2. Methodology

2.1. Study Area

The study sites used in this research were the Taita Hills and Mount Kilimanjaro (Figure 1). The Taita Hills are located in Taita-Taveta County in southeastern Kenya having elevation range from 800 m to 2208 m at the top of Vuria. The research was carried out along a transect on the southeastern part of the hills from the lowlands in Mwatate (approx. 840 m) to up to 1900 m above sea level close to Vuria. Both Taita Hills and Kilimanjaro experience two rainy seasons in a year. The long rains take place from March to May and the short rains from October to December. In Taita Hills over 1400 m a.s.l., the average rainfall is more than 1300 mm annually, while the surrounding plains have between 400 to 700 mm [27] . Due to the orographic rainfall pattern, the southeastern slopes of Taita Hills receive more precipitation than the northwestern slopes [28] . The Taita Hills experience an annual mean temperature that varies from 16˚C to 18˚C; while the surrounding plains have an annual mean temperature of 25˚C. Two types of forests are found in the Taita Hills: native montane forests and exotic plantation forests of eucalyptus, pine and cypress. Mixed woodlands are present in the hills and on the slopes. The total area of native forest is about 6 km2 within three main patches of which 4 km2 is forest with closed and intact canopy of Mbololo, Chawia and Ngangao. The other native forests, such as Vuria, Fururu, KinyeshaMvua, have broken and non-contiguous canopy [29] [30] . As the soils are favourable and precipitation is sufficient on the study transect, most of the land is taken for small-scale agriculture with heterogenous crops and tree species. Agroforestry is very typical form of farming with mangos at lower elevations and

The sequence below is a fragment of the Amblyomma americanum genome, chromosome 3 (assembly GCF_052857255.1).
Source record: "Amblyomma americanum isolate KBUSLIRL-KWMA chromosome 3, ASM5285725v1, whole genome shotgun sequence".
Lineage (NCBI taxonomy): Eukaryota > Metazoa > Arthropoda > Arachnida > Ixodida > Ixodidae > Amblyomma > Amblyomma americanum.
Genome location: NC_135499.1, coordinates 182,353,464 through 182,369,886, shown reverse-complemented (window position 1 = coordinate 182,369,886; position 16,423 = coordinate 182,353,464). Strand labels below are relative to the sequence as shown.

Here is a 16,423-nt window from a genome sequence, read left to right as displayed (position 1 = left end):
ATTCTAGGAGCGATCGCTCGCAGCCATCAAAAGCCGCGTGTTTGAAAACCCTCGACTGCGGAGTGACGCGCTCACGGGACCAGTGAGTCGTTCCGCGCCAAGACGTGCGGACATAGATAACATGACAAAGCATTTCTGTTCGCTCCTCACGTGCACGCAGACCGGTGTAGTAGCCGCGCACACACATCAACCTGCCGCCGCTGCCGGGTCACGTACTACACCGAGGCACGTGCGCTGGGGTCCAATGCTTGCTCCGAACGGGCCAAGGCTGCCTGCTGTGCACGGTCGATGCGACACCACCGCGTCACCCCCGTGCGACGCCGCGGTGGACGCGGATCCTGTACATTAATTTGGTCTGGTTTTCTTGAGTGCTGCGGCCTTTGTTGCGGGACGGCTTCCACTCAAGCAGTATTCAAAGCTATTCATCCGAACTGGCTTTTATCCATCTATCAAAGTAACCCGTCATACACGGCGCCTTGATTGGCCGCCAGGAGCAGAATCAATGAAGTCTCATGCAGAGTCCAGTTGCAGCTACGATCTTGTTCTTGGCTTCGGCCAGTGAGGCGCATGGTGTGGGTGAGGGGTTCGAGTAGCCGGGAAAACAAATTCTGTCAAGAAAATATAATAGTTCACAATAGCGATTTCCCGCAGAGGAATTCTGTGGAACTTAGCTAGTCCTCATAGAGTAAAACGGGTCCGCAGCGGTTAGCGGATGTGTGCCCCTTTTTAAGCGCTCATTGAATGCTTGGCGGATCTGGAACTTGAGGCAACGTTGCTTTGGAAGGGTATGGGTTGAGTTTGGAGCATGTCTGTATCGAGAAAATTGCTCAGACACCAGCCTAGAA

Figure 1. Research transects and study plots for the above-ground carbon storage on the Mt. Kilimanjaro on the left and TaitaHills on the right.

avocado in higher elevations. Exotic fruit trees are abundant on croplands, and the most typical agroforestry trees at an elevation range 1400 to 1800 m a.sl. are Acacia mearnsii, Cupressus lusitanica, Eucalyptus saligna, Grevillearobusta and Perseaamericana [31] . Most of the remaining vegetation and carbon storages are remaining on the slopes too steep for agriculture [32] .

On Mt. Kilimanjaro the research was carried out along a transect on south-eastern slopes from 720 m to 2000 m over sea level. As noted in Taita Hills, rainfall here also varies along the research transect; in the highlands annual rainfall is between 1200 to 1800 mm, while in lowlands around 900 m and midlands (900 - 1200 m) it ranges from 400 to 1200 mm∙yr1. The montane zone above 1800 m receives the highest rainfall in excess of 2000 mm∙yr1. Owing to the fertile soils and favourable climate, the area is densely settled and supports agriculture. The transect has three distinct agro-ecological zones: the highland zone with predominantly coffee and banana cultivation; midlands with predominantly maize and bean growing, and lowlands with dryland agriculture [33] . Below the Mt. Kilimanjaro National Park, a narrow forest strip was established in 1941 as a buffer zone to provide local people with wood and wood products [33] .